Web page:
A look at Biden’s initial executive orders

Action on the pandemic has finally been taken a year too late, immigration policies look likely to offer illegal immigrants an easier path to citizenship, and steps towards more equal rights have been taken. 

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Saul Loeb, Getty Images

President Biden takes the oath at his inauguration on January 20, 2021.

President Joseph R. Biden, Jr. has only been in office for less than a week. Yet he’s been a busy man, already introducing a spate of executive orders (eighteen to be exact) aiming to get this country back on track. 

 One of the most notable ones happened on January 21, when Biden invoked the Defense Protection Act to combat the ever worsening pandemic. The DPA will be used to increase the nation’s supply of tests, PPE, and vaccine doses by urging companies to speed up production. This is pivotal in Biden’s strategy to fight COVID-19, and for the country’s sake, it has to work out.

 Staying on the topic of the pandemic, Biden has required social distancing and mask usage on all federal property, and is urging (but not forcing) all Americans to mask up. While I like that he’s already combatting the pandemic, a nationwide mask mandate should be enforced; it’s the best way of halting COVID’s silent rampage before the general populace can be vaccinated in full swing.

 Biden also canceled the Trump administration’s withdrawal from the World Health Organization, reinstating funding and showing that the US is ready to work with the rest of the world to combat the coronavirus. The US delegation will be headed by Dr. Anthony Fauci. 

 DACA (Deferred Action for Child Arrivals) and the Dreamers that have benefited from it can breathe a massive sigh of relief as an order has bolstered the program, calling on Congress to provide permanent status and a path to citizenship for said Dreamers. Biden has also ended the Muslim ban (which blocked travel from the US to several predominantly Muslim countries in Africa and the Middle East) and halted construction of the border wall.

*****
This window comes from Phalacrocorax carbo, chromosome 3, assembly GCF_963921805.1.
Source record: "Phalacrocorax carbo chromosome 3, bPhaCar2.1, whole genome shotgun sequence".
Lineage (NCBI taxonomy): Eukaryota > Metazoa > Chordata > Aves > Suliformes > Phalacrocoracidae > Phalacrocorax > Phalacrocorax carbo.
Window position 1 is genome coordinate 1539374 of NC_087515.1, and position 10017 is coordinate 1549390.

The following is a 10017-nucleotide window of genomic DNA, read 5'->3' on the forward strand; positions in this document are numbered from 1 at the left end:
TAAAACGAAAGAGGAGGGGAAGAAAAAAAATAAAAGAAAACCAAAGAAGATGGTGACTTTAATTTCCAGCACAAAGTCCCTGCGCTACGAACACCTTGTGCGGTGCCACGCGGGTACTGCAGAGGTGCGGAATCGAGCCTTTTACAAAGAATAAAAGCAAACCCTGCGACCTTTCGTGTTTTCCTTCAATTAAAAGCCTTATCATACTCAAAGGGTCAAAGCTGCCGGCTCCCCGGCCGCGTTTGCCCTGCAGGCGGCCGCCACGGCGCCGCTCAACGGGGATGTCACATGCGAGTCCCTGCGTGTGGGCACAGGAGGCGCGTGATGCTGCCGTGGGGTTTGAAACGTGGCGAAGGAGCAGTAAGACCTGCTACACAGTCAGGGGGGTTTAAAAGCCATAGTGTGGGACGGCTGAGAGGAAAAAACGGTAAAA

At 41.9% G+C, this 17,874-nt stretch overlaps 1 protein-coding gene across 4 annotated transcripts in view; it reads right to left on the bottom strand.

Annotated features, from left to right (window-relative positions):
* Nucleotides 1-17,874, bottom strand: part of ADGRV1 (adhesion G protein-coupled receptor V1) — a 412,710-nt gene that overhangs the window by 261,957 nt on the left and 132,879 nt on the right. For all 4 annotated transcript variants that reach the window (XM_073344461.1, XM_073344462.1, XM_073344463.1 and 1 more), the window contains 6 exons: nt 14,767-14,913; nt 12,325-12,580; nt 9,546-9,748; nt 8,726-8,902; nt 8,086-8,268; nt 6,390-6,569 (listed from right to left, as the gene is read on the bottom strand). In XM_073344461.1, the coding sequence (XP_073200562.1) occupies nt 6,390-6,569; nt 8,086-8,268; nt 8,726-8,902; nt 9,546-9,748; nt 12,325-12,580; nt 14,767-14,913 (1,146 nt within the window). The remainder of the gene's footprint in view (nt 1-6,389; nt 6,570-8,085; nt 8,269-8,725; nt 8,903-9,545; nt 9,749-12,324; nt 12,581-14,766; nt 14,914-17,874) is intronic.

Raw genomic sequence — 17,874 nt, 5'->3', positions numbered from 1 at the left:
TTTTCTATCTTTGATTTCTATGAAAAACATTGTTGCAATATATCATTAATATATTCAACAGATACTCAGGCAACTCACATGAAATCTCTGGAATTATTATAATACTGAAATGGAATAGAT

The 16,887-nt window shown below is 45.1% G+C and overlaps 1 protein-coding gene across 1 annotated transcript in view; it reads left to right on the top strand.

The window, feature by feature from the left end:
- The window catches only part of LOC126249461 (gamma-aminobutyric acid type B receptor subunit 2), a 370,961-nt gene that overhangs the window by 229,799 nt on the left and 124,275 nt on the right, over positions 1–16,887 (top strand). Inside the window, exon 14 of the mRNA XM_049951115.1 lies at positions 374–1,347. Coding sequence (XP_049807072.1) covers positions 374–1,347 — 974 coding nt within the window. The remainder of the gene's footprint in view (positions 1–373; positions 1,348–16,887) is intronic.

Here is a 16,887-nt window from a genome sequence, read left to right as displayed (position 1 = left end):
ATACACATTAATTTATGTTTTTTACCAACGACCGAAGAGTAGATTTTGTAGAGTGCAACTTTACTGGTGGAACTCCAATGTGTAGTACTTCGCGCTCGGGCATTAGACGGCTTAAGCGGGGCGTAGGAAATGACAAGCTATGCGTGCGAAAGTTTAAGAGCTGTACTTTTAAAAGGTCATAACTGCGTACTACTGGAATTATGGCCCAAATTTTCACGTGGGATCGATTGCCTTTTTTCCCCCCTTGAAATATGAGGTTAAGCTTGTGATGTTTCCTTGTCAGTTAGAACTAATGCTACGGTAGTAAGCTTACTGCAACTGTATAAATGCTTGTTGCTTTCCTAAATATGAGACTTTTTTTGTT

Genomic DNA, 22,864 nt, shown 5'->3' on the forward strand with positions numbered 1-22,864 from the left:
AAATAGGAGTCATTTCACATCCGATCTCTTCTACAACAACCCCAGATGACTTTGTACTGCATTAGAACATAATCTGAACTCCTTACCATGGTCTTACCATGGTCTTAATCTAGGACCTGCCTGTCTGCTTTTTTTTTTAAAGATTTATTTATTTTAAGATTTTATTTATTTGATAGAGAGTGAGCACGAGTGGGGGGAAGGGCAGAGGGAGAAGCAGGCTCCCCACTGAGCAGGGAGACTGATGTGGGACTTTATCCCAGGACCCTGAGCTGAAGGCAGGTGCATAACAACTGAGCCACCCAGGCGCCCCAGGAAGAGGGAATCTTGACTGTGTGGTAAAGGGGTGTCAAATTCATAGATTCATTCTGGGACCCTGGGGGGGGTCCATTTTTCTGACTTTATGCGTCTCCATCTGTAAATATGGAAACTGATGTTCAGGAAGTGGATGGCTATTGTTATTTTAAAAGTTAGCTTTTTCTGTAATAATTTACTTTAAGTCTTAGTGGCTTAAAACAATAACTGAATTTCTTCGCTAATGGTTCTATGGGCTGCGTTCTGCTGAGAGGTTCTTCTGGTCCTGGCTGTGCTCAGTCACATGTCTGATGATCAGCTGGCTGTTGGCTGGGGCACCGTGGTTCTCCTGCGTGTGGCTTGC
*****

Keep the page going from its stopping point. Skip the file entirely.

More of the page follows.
Climate change has been an integral part of Biden’s platform, and some of the executive orders address this directly, as one would expect. The US is rejoining the Paris Accords in thirty days, reversing Trump’s withdrawal from said accords in 2019 (this again showing a renewed American willingness to cooperate with our allies abroad). The permit for the controversial Keystone XL pipeline has been revoked and rollbacks for vehicle emissions standards have been revoked. 

 This is a clear step in the right direction on climate change, which is a breath of fresh air after relative inaction on it over the past four years. 

 The 1776 Commission (a Trump creation) has ended, as has another Trump order which limited the ability of federal agencies and other institutions to hold diversity and inclusion training. Action that weakened Title VII of the Civil Rights Act (this requiring that the government not discriminate on sexual orientation or gender identity) has been revoked as well.  Student loan interest and payments will be paused through the end of September (finally, some action!) and the nationwide moratorium on evictions will be extended through at least the end of March.

 That’s a lot of notable action taken in only two days in office. While some of these actions can be seen as inadequate (especially the student loan interest pause; there have been calls for the President to remove student loan debt entirely), most will have a positive impact on the United States and our allies. Action on the pandemic has finally been taken a year too late, immigration policies look likely to offer illegal immigrants an easier path to citizenship, and steps towards more equal rights have been taken. 

 The future finally looks bright for America after four downtrodden, bleak years.